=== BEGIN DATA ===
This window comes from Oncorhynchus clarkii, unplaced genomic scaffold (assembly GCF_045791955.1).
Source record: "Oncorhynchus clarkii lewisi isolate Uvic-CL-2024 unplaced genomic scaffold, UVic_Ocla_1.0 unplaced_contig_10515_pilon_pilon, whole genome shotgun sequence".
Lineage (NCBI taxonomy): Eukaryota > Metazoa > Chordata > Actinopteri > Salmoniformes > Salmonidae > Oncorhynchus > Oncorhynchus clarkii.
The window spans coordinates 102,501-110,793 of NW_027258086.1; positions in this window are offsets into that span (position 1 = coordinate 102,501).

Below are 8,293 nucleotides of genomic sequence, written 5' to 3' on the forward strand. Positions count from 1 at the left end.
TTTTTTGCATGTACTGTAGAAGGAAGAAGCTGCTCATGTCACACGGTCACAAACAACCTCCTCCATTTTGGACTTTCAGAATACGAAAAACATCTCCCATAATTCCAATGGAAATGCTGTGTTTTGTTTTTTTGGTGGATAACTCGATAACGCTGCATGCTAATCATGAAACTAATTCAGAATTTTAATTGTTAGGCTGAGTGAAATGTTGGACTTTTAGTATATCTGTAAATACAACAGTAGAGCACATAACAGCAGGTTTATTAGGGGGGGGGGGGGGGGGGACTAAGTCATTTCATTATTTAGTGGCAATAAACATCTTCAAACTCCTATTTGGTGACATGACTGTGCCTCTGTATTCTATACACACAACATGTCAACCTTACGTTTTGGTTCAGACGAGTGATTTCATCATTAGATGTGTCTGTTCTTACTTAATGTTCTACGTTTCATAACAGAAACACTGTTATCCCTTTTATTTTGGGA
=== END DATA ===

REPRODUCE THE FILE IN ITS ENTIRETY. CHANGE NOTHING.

This window comes from Oncorhynchus clarkii, unplaced genomic scaffold (assembly GCF_045791955.1).
Source record: "Oncorhynchus clarkii lewisi isolate Uvic-CL-2024 unplaced genomic scaffold, UVic_Ocla_1.0 unplaced_contig_10515_pilon_pilon, whole genome shotgun sequence".
Lineage (NCBI taxonomy): Eukaryota > Metazoa > Chordata > Actinopteri > Salmoniformes > Salmonidae > Oncorhynchus > Oncorhynchus clarkii.
The window spans coordinates 102,501-110,793 of NW_027258086.1; positions in this window are offsets into that span (position 1 = coordinate 102,501).

Below are 8,293 nucleotides of genomic sequence, written 5' to 3' on the forward strand. Positions count from 1 at the left end.
TTTTTTGCATGTACTGTAGAAGGAAGAAGCTGCTCATGTCACACGGTCACAAACAACCTCCTCCATTTTGGACTTTCAGAATACGAAAAACATCTCCCATAATTCCAATGGAAATGCTGTGTTTTGTTTTTTTGGTGGATAACTCGATAACGCTGCATGCTAATCATGAAACTAATTCAGAATTTTAATTGTTAGGCTGAGTGAAATGTTGGACTTTTAGTATATCTGTAAATACAACAGTAGAGCACATAACAGCAGGTTTATTAGGGGGGGGGGGGGGGGGGACTAAGTCATTTCATTATTTAGTGGCAATAAACATCTTCAAACTCCTATTTGGTGACATGACTGTGCCTCTGTATTCTATACACACAACATGTCAACCTTACGTTTTGGTTCAGACGAGTGATTTCATCATTAGATGTGTCTGTTCTTACTTAATGTTCTACGTTTCATAACAGAAACACTGTTATCCCTTTTATTTTGGGA